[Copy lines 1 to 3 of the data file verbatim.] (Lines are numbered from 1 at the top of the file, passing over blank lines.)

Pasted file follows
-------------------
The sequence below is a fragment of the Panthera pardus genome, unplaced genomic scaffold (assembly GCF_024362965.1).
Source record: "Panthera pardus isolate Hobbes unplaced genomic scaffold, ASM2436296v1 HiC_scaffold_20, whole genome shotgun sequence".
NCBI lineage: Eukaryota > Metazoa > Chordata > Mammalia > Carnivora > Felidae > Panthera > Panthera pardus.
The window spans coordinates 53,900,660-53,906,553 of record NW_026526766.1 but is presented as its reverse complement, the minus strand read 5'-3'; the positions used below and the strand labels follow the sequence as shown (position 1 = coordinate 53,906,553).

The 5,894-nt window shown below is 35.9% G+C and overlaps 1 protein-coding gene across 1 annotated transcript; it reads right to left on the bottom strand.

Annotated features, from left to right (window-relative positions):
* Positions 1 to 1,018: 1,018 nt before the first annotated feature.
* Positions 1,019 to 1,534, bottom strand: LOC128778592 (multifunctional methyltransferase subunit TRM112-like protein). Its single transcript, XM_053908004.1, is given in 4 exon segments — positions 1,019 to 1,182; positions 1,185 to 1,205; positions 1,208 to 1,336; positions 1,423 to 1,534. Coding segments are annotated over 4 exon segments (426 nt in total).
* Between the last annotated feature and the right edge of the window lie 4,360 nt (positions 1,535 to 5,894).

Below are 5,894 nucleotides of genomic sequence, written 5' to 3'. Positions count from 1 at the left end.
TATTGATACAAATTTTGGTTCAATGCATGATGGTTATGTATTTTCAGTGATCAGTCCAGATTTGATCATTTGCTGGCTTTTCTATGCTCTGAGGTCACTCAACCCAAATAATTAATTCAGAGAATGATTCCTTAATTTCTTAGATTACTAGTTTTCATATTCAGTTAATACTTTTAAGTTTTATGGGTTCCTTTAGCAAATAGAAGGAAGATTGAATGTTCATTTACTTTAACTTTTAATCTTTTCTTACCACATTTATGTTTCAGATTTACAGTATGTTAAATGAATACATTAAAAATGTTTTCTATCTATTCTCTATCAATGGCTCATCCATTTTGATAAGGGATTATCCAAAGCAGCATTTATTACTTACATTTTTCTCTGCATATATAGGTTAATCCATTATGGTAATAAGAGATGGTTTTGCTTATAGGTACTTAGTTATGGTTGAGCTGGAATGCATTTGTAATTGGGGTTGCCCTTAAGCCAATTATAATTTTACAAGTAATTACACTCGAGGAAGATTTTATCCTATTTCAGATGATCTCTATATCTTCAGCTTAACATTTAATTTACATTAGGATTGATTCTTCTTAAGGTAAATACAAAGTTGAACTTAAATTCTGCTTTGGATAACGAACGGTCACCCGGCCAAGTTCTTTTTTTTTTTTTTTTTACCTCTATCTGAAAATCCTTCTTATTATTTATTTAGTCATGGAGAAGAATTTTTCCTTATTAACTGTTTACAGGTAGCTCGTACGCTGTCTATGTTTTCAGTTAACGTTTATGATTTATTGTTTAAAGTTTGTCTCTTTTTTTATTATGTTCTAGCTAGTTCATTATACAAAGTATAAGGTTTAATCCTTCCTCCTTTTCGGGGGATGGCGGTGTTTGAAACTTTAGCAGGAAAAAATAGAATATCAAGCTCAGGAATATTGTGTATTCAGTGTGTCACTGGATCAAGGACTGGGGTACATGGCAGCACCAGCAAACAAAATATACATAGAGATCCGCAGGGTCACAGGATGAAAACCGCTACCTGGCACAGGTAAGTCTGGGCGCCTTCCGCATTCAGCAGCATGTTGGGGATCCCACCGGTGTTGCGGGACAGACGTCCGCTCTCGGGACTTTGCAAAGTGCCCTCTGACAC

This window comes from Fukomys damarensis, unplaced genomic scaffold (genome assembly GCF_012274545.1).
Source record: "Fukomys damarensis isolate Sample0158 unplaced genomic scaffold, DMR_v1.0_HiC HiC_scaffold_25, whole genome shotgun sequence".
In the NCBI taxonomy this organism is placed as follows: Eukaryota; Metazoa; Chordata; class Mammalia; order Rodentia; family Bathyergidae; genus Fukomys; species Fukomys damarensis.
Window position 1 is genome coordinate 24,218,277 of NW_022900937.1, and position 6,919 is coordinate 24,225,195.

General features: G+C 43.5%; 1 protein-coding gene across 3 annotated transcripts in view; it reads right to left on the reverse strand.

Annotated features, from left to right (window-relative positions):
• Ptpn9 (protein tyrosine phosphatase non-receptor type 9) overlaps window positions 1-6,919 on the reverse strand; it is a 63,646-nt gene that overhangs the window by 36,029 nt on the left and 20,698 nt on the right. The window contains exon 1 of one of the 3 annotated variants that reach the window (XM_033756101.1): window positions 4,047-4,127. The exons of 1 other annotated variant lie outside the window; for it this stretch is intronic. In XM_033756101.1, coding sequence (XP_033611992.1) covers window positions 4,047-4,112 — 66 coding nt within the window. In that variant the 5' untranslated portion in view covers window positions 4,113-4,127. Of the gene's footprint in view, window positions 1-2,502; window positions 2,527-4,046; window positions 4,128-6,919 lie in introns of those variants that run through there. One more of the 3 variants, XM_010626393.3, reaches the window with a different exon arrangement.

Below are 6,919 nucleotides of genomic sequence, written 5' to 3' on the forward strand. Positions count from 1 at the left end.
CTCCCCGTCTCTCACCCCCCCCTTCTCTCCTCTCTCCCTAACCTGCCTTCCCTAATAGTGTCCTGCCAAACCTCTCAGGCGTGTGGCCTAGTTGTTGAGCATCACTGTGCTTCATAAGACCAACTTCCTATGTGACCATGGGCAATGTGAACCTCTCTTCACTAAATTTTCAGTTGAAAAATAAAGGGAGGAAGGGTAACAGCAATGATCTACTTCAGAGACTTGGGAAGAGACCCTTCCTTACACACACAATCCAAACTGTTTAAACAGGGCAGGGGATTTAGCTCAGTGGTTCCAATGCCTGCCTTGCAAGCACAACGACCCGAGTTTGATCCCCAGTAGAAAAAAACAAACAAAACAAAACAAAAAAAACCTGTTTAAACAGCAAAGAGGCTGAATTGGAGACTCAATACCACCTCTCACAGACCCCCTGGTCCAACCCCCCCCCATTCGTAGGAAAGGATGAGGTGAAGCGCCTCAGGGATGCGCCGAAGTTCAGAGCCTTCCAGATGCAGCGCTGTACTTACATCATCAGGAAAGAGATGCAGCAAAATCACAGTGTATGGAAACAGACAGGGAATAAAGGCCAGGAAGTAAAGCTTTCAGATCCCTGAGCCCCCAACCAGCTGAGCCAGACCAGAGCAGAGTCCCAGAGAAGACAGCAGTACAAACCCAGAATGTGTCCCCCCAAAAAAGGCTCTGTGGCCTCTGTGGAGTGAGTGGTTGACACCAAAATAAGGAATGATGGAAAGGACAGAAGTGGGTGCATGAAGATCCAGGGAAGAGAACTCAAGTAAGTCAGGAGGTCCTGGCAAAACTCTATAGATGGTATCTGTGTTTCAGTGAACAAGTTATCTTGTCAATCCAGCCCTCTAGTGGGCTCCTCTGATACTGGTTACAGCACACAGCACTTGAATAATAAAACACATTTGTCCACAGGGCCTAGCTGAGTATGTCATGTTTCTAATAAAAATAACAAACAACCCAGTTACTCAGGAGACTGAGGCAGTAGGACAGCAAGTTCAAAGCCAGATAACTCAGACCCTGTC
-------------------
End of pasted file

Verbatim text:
The sequence below is a fragment of the Panthera pardus genome, unplaced genomic scaffold (assembly GCF_024362965.1).
Source record: "Panthera pardus isolate Hobbes unplaced genomic scaffold, ASM2436296v1 HiC_scaffold_20, whole genome shotgun sequence".
NCBI lineage: Eukaryota > Metazoa > Chordata > Mammalia > Carnivora > Felidae > Panthera > Panthera pardus.